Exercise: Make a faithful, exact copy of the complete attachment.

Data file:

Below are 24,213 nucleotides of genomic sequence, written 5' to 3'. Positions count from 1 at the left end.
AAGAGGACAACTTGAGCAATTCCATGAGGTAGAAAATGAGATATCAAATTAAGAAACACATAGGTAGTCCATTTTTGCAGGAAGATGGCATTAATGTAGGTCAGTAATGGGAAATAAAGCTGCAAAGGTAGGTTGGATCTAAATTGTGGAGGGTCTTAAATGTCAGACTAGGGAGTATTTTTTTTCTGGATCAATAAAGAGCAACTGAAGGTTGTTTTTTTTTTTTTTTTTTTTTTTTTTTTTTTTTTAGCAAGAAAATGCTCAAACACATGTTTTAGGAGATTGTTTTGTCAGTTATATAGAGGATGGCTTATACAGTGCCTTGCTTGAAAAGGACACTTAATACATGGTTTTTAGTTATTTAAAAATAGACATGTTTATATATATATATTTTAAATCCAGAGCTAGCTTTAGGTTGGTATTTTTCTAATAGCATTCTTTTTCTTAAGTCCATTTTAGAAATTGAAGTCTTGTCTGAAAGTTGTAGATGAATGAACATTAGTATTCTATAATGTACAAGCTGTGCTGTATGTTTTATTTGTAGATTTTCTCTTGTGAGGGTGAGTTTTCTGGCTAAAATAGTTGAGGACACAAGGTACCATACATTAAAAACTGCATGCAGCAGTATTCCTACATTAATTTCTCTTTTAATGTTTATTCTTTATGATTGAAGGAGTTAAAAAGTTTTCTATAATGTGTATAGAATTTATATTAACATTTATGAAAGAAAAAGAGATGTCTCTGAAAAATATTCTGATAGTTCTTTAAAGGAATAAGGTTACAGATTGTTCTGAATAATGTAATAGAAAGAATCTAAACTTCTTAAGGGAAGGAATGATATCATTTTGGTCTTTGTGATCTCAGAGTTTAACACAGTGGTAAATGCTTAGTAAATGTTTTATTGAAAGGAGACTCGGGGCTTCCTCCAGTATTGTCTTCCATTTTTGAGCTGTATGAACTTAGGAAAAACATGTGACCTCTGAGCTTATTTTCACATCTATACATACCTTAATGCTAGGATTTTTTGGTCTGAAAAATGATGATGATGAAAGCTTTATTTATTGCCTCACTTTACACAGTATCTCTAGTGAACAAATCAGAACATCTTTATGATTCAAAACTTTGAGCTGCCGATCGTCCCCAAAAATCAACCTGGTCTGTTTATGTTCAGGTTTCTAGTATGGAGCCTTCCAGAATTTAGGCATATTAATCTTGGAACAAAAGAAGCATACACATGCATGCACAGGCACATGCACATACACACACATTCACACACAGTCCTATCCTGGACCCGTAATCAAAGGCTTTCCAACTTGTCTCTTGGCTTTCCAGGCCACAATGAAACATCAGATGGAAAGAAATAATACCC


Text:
Below are 24,213 nucleotides of genomic sequence, written 5' to 3'. Positions count from 1 at the left end.
AAGAGGACAACTTGAGCAATTCCATGAGGTAGAAAATGAGATATCAAATTAAGAAACACATAGGTAGTCCATTTTTGCAGGAAGATGGCATTAATGTAGGTCAGTAATGGGAAATAAAGCTGCAAAGGTAGGTTGGATCTAAATTGTGGAGGGTCTTAAATGTCAGACTAGGGAGTATTTTTTTTCTGGATCAATAAAGAGCAACTGAAGGTTGTTTTTTTTTTTTTTTTTTTTTTTTTTTTTTTTTTAGCAAGAAAATGCTCAAACACATGTTTTAGGAGATTGTTTTGTCAGTTATATAGAGGATGGCTTATACAGTGCCTTGCTTGAAAAGGACACTTAATACATGGTTTTTAGTTATTTAAAAATAGACATGTTTATATATATATATTTTAAATCCAGAGCTAGCTTTAGGTTGGTATTTTTCTAATAGCATTCTTTTTCTTAAGTCCATTTTAGAAATTGAAGTCTTGTCTGAAAGTTGTAGATGAATGAACATTAGTATTCTATAATGTACAAGCTGTGCTGTATGTTTTATTTGTAGATTTTCTCTTGTGAGGGTGAGTTTTCTGGCTAAAATAGTTGAGGACACAAGGTACCATACATTAAAAACTGCATGCAGCAGTATTCCTACATTAATTTCTCTTTTAATGTTTATTCTTTATGATTGAAGGAGTTAAAAAGTTTTCTATAATGTGTATAGAATTTATATTAACATTTATGAAAGAAAAAGAGATGTCTCTGAAAAATATTCTGATAGTTCTTTAAAGGAATAAGGTTACAGATTGTTCTGAATAATGTAATAGAAAGAATCTAAACTTCTTAAGGGAAGGAATGATATCATTTTGGTCTTTGTGATCTCAGAGTTTAACACAGTGGTAAATGCTTAGTAAATGTTTTATTGAAAGGAGACTCGGGGCTTCCTCCAGTATTGTCTTCCATTTTTGAGCTGTATGAACTTAGGAAAAACATGTGACCTCTGAGCTTATTTTCACATCTATACATACCTTAATGCTAGGATTTTTTGGTCTGAAAAATGATGATGATGAAAGCTTTATTTATTGCCTCACTTTACACAGTATCTCTAGTGAACAAATCAGAACATCTTTATGATTCAAAACTTTGAGCTGCCGATCGTCCCCAAAAATCAACCTGGTCTGTTTATGTTCAGGTTTCTAGTATGGAGCCTTCCAGAATTTAGGCATATTAATCTTGGAACAAAAGAAGCATACACATGCATGCACAGGCACATGCACATACACACACATTCACACACAGTCCTATCCTGGACCCGTAATCAAAGGCTTTCCAACTTGTCTCTTGGCTTTCCAGGCCACAATGAAACATCAGATGGAAAGAAATAATACCC